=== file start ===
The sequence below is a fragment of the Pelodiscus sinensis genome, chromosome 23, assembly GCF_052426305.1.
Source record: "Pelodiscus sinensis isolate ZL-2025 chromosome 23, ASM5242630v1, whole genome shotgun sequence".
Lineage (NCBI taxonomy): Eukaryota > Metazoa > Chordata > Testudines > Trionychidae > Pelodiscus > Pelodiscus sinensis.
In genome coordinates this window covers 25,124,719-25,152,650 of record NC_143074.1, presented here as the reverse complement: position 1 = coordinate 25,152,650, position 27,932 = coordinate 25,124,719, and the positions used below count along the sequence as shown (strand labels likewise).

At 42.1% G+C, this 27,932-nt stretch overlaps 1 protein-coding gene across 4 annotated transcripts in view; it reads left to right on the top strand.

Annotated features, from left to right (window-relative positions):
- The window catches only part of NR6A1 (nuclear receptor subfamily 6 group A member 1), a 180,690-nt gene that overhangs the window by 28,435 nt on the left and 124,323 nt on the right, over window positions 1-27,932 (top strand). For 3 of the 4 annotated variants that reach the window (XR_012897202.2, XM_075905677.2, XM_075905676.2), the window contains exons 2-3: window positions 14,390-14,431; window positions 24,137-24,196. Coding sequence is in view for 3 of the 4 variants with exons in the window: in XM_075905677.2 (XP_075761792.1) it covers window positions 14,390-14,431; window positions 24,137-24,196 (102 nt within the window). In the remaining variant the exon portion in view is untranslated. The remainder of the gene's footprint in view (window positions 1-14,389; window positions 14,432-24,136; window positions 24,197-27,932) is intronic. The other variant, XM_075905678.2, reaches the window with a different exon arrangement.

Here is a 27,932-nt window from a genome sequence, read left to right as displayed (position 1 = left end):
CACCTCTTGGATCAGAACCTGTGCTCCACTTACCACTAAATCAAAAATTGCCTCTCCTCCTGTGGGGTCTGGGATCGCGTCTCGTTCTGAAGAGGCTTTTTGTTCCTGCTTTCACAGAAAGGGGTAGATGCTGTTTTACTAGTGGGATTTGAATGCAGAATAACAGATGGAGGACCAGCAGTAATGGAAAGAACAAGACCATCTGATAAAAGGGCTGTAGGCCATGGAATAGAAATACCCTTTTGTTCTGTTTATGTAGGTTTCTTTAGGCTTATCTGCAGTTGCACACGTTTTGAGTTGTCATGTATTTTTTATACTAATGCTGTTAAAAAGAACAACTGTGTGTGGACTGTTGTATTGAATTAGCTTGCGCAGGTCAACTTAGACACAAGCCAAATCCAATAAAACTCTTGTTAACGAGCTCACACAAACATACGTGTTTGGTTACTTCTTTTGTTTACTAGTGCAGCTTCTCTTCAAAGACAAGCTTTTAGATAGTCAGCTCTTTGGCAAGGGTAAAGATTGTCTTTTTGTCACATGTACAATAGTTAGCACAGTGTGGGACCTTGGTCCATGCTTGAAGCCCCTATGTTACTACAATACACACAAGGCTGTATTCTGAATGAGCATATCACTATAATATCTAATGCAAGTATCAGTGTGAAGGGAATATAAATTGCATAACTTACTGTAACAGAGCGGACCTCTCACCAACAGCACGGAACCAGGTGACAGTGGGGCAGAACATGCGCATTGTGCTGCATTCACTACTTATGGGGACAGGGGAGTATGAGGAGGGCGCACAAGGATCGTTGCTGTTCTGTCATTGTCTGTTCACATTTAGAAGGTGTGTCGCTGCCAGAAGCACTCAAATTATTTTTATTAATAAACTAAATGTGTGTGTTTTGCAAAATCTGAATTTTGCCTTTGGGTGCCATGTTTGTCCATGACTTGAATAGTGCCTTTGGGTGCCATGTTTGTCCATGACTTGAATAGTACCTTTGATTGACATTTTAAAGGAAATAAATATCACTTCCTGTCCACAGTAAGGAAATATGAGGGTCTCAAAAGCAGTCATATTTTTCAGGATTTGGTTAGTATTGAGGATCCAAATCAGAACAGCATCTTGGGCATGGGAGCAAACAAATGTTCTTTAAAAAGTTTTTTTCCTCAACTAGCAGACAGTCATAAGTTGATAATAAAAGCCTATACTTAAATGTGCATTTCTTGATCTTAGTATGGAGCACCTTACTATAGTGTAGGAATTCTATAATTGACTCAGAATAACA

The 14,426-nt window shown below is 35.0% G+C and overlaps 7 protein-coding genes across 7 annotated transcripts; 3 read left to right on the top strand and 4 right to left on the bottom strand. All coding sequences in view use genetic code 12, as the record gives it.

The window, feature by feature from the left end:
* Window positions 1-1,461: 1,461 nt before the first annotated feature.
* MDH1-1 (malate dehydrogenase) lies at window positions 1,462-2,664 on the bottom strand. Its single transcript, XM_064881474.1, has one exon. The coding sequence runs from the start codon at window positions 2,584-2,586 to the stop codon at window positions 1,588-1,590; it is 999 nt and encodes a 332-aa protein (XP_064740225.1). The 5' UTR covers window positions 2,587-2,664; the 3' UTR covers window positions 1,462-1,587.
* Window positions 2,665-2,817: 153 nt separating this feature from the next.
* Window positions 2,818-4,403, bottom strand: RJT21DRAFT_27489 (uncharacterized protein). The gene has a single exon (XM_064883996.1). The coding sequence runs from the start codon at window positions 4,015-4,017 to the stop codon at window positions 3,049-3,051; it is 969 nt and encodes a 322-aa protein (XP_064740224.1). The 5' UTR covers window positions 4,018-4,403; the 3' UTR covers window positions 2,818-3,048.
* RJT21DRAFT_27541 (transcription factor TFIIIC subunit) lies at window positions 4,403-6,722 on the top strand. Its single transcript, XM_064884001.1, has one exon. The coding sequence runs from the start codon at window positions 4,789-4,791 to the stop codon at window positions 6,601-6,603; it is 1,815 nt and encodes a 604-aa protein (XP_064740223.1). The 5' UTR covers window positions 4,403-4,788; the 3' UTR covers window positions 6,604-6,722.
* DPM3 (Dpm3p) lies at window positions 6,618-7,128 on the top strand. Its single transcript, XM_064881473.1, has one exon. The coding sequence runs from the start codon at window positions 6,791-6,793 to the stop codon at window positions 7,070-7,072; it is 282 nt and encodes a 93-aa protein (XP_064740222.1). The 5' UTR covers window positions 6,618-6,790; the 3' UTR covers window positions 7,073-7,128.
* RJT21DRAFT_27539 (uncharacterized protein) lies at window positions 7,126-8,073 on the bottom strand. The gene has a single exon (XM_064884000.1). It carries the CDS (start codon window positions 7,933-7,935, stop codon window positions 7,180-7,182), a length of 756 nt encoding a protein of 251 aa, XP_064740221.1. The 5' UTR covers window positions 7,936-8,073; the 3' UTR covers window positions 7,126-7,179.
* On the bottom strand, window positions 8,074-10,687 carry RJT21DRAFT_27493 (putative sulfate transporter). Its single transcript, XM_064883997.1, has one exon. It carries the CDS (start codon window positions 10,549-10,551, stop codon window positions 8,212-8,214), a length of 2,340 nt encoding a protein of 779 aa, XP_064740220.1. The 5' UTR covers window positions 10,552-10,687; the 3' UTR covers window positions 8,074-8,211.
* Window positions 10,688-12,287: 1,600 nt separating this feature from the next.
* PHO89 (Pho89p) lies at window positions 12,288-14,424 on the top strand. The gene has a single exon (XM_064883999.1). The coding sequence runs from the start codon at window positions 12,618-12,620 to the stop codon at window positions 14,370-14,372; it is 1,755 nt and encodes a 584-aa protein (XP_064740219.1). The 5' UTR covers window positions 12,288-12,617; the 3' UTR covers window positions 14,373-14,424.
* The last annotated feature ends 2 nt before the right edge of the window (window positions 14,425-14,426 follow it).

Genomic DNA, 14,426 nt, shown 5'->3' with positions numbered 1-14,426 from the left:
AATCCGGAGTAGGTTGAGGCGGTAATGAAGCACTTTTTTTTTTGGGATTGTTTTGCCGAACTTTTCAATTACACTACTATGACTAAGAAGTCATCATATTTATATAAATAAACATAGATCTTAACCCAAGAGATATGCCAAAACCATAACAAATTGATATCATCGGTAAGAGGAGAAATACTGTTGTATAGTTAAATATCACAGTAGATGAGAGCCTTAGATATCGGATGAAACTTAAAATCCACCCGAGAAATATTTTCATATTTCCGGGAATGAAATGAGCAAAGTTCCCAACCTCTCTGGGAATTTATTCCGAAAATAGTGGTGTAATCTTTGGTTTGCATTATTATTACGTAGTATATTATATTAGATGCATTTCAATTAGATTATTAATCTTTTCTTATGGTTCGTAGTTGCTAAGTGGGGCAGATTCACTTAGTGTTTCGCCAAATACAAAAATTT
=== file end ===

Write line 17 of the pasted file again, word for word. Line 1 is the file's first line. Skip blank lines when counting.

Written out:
* DPM3 (Dpm3p) lies at window positions 6,618-7,128 on the top strand. Its single transcript, XM_064881473.1, has one exon. The coding sequence runs from the start codon at window positions 6,791-6,793 to the stop codon at window positions 7,070-7,072; it is 282 nt and encodes a 93-aa protein (XP_064740222.1). The 5' UTR covers window positions 6,618-6,790; the 3' UTR covers window positions 7,073-7,128.